In the second book of her series, Foster continues her examination of the famous slave uprising led by Nat Turner.
In 1831, a slave of Ethiopian lineage inspired a rag-tag band to embark on an attempt to shake off the rules of their cruel masters and fight oppression. When they were finished, 50 whites had died and Turner entered the history books. Foster obviously feels a close bond with Turner and his followers. The novel traces his journey side-by-side with that of famed abolitionist and author of Uncle Tom’s Cabin, Harriet Beecher Stowe. Foster touches on Turner’s roots, invoking his Ethiopian mother and grandmother, and writes of both the early and late days of his enslavement. The heartbreaking descriptions of slave life are vivid: stumbling on frozen feet, starving slaves gathered in cold, unheated shacks to comfort one another and pool what little food they had. Foster examines the lies surrounding Turner’s capture, trial, imprisonment and hanging; the stories of his accusers; and the moral and emotional journey taken by Stowe. She brings historical characters to life with a deft and sure hand. Her technique of switching points of view and zooming back and forth in time won’t appeal to those who prefer a more linear approach to storytelling, but even they will appreciate Foster’s attention to detail and her ability to evoke raw, authentic emotion.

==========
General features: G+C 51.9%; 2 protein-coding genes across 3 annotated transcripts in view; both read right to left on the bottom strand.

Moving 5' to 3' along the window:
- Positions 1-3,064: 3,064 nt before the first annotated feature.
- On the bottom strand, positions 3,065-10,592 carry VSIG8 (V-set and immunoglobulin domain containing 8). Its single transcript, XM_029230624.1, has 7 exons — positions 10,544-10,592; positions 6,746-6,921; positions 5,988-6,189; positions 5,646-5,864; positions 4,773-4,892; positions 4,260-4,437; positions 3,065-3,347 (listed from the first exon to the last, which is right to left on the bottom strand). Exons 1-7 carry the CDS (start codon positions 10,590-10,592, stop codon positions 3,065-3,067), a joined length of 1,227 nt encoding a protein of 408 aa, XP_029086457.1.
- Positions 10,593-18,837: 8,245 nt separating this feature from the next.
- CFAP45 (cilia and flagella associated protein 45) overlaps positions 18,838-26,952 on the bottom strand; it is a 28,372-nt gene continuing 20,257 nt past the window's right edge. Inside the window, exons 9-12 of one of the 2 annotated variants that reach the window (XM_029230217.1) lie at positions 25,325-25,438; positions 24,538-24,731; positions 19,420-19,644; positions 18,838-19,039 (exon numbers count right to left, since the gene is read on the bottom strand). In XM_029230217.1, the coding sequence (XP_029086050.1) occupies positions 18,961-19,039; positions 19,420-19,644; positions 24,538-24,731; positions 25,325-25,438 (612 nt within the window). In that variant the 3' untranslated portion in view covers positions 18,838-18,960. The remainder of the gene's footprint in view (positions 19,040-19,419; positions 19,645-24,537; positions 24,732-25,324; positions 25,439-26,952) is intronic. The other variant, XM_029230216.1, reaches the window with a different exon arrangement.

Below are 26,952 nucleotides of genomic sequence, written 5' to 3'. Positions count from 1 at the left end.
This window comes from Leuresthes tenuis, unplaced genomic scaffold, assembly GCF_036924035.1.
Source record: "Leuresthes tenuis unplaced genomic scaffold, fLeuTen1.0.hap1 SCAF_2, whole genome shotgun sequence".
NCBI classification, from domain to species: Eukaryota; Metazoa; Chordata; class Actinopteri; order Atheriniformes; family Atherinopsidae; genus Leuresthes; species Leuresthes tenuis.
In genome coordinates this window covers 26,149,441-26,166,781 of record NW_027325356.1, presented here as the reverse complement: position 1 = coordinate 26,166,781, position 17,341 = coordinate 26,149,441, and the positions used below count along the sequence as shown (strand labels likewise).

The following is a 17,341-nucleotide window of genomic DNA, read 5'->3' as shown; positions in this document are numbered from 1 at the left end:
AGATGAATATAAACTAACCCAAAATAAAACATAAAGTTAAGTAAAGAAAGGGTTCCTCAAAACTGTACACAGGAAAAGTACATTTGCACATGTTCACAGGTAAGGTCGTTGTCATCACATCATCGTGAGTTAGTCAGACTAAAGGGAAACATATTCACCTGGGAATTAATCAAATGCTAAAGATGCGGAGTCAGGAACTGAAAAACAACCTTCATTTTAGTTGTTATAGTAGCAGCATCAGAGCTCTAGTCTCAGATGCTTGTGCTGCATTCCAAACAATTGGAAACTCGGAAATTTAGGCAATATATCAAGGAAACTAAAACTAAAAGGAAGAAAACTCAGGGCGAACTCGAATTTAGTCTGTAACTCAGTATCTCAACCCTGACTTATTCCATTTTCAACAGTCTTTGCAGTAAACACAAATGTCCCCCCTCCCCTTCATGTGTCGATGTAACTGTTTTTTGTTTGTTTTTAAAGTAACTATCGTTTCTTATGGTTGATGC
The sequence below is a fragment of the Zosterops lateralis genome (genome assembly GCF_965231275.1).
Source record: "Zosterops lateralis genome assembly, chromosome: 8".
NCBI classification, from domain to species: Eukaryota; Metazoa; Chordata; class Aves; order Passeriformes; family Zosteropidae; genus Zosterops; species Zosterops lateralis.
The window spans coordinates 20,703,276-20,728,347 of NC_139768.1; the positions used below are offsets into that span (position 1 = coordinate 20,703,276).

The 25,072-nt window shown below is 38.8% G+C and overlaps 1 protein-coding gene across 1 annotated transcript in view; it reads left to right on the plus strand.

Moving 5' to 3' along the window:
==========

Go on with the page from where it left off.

Foster uses her strong research skills and her skill at turning historical names into living, breathing humans to great advantage.